- Cramond Island is a very attractive natural attraction close to Edinburgh that doesn’t feel like you’re near the capital city. That’s perhaps why it’s so popular with locals.
- There are loads of places to explore on Cramond Island as well as the surrounding area, including the walkway along Edinburgh beach and the footpath that follows the River Almond.
- All ages can enjoy Cramond Island but young children will especially like exploring the rock pools on the causeway.
- Some of the old WWII bunkers are full of broken glass so keep children and animals out of there.
- Keep an eye on the tide times so you don’t get stranded and have to call the rescue services. There’s an information board with tide times at the start of the causeway in Cramond.
- Another island in the Forth of Forth that’s worth visiting is Inchcolm Island, although you’ll have to book a ferry from South Queensferry to get there.
Cramond Island is located five miles north-west of Edinburgh city centre.
Cramond is accessible on the 41 bus from Edinburgh city centre (George Street or Queensferry Road).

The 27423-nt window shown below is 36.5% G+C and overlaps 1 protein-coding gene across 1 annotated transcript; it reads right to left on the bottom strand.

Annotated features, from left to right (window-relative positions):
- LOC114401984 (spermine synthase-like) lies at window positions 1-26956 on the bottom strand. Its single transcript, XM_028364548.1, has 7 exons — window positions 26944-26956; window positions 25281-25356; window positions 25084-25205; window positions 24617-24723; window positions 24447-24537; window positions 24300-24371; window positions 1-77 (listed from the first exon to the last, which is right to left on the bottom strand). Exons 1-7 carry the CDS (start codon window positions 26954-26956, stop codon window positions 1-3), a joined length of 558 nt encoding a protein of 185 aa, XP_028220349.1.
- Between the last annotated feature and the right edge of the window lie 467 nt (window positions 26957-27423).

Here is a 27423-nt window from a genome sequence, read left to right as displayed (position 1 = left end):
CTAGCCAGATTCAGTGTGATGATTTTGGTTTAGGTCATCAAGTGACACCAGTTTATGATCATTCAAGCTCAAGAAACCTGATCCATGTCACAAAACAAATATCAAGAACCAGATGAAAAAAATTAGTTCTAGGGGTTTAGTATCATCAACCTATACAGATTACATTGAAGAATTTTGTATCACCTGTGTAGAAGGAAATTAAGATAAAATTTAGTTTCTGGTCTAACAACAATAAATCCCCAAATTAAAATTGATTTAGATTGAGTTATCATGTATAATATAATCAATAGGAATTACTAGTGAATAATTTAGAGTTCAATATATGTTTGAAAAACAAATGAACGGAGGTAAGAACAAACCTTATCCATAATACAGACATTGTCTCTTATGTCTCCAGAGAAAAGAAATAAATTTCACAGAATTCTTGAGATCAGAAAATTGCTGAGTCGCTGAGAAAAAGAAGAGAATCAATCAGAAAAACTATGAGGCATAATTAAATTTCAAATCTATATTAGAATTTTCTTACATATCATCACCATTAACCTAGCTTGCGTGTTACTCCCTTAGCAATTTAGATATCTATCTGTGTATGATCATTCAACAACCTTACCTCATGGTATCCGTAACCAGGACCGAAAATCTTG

Photo gallery and video
Things to do near Cramond Island
- Dalmeny House. South Queensferry EH30 9TQ. 14-minute drive. A Gothic country mansion built in 1817 that is home to the Earls of Rosebery. The house is open to the public for guided tours in summer only.
- Lauriston Castle. 2 Cramond Rd S, Edinburgh EH4 6AD. 6-minute drive. A 16th-century castle in the style of a Georgian manor house. The castle overlooks the Firth of Forth and features expansive grounds with a woodland walk and a Japanese garden.
- Silverknowes Beach. Edinburgh EH4 5ER. 1-minute walk. A large shingle and sand beach that is famed for its views across the Firth of Forth and Cramond Island. There is a large car park and a wide causeway next to the Gipsy Brae recreation ground.
- River Almond Walkway. Caddell’s Row, Cramond, Edinburgh EH4 6HY. 11-minute walk. This picturesque footpath follows the River Almond from Cramond to the outskirts of Edinburgh Airport. The walkway is suitable for cyclists and walkers.
- Forth Bridges Viewpoint. 9XY, South Queensferry. 10-minute drive. The Forth Rail Bridge is a UNESCO World Heritage Site that is best seen from this viewpoint at the Forth Bridge operations centre. From the car park it is possible to walk onto the footpath that runs along the Forth Road Bridge.